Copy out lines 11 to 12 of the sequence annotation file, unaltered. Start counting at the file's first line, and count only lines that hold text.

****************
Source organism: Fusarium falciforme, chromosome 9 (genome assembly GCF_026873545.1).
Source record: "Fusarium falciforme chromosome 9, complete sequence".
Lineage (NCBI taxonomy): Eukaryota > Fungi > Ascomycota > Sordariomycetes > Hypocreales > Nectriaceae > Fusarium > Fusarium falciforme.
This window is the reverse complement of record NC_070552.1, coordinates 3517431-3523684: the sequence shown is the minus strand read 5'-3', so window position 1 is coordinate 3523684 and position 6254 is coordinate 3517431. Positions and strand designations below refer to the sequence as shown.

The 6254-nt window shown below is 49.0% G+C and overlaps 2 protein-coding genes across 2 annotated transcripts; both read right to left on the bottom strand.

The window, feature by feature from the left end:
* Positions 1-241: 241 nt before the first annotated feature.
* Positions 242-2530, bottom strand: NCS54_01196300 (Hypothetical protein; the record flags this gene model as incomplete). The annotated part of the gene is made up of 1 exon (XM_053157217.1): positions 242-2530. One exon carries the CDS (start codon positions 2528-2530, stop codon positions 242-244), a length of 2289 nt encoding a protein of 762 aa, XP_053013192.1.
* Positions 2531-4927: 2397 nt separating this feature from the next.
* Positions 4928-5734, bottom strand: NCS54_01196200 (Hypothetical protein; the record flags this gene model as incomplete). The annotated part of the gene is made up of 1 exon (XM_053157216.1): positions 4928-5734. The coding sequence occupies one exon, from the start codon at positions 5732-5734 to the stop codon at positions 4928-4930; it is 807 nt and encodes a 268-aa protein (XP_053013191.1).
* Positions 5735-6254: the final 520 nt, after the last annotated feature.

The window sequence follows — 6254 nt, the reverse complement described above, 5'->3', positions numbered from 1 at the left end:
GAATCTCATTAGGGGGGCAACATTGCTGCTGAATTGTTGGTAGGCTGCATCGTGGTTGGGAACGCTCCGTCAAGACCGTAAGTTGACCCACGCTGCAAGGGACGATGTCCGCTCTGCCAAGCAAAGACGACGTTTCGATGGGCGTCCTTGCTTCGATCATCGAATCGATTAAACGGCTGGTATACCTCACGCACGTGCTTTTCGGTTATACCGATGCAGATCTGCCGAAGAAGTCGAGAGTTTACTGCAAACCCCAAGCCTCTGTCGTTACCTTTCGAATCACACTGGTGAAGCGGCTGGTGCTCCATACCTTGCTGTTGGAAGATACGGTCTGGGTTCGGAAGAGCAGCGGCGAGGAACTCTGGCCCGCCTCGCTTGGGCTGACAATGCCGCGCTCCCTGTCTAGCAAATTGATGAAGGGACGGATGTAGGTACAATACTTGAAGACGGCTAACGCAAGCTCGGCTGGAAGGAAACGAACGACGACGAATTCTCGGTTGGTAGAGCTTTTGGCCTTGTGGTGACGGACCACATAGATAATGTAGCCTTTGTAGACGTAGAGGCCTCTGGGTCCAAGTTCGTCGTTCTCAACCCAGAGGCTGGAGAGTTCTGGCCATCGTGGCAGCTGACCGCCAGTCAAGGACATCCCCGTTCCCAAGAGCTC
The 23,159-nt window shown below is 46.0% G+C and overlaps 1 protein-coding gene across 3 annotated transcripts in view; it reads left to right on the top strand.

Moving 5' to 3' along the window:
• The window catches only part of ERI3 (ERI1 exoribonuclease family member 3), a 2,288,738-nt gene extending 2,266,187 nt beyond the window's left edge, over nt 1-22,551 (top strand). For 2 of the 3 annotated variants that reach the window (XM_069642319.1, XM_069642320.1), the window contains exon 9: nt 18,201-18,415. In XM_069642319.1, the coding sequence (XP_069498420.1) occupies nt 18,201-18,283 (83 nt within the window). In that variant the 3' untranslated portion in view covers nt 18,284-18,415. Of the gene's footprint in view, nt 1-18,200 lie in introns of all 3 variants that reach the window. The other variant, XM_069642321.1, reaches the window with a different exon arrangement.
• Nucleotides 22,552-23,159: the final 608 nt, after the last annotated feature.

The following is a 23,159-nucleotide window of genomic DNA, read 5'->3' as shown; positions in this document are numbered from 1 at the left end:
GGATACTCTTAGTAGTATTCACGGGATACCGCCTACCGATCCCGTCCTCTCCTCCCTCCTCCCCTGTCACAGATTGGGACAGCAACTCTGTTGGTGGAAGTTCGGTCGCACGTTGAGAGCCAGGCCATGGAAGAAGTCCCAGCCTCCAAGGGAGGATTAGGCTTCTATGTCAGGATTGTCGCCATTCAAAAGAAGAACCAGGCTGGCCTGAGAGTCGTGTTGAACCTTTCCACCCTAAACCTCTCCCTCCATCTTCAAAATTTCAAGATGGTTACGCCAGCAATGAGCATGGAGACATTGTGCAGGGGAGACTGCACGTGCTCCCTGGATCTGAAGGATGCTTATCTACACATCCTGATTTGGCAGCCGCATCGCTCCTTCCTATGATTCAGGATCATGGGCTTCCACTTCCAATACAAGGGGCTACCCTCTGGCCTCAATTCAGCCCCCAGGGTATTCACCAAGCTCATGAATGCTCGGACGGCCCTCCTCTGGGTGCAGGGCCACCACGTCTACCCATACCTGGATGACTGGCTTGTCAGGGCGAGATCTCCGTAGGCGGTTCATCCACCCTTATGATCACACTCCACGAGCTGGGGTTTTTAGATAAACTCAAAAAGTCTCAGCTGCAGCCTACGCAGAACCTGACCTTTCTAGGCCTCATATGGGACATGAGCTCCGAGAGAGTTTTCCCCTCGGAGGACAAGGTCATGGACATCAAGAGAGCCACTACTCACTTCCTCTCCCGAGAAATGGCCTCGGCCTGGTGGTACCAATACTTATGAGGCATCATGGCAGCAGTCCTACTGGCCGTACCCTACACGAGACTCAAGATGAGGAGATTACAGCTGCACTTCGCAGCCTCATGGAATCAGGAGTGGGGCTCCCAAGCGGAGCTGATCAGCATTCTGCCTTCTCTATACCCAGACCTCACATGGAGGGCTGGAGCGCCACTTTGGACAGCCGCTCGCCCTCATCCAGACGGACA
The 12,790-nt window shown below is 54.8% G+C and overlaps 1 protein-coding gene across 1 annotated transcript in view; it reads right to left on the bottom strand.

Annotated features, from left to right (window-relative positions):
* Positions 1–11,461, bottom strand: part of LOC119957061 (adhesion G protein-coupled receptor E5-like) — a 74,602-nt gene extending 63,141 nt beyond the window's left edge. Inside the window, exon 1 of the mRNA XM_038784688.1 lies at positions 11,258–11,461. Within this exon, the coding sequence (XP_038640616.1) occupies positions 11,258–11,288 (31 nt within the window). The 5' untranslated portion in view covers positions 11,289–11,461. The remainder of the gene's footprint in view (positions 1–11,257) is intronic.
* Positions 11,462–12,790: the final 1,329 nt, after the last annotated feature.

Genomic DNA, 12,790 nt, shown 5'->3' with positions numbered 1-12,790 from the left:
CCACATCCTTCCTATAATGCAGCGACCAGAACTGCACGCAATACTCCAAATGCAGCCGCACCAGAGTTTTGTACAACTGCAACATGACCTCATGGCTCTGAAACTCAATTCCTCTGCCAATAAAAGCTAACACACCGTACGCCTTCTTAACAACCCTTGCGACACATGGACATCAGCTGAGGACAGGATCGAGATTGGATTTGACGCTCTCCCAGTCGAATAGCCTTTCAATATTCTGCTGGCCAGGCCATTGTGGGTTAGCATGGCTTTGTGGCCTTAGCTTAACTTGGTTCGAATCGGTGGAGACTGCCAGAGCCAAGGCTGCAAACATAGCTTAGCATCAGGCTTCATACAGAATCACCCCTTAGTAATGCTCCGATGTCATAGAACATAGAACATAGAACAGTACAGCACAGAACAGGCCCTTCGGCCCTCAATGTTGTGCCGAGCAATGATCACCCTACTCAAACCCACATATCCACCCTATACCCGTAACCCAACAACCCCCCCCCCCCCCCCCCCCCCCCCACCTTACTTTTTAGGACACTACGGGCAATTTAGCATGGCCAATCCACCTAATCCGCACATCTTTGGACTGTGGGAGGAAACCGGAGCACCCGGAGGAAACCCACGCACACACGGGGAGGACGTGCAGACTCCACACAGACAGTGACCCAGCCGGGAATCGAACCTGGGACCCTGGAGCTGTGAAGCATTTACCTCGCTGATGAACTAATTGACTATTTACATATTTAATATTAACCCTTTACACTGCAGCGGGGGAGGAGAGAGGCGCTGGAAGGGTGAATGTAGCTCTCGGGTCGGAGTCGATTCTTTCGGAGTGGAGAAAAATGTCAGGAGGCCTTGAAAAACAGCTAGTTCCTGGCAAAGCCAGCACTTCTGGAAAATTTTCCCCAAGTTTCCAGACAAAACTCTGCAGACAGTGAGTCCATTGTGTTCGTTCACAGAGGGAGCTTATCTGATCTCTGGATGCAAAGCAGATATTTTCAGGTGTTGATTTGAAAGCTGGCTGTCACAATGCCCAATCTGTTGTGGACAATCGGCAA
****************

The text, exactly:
* Positions 5735-6254: the final 520 nt, after the last annotated feature.

The window sequence follows — 6254 nt, the reverse complement described above, 5'->3', positions numbered from 1 at the left end: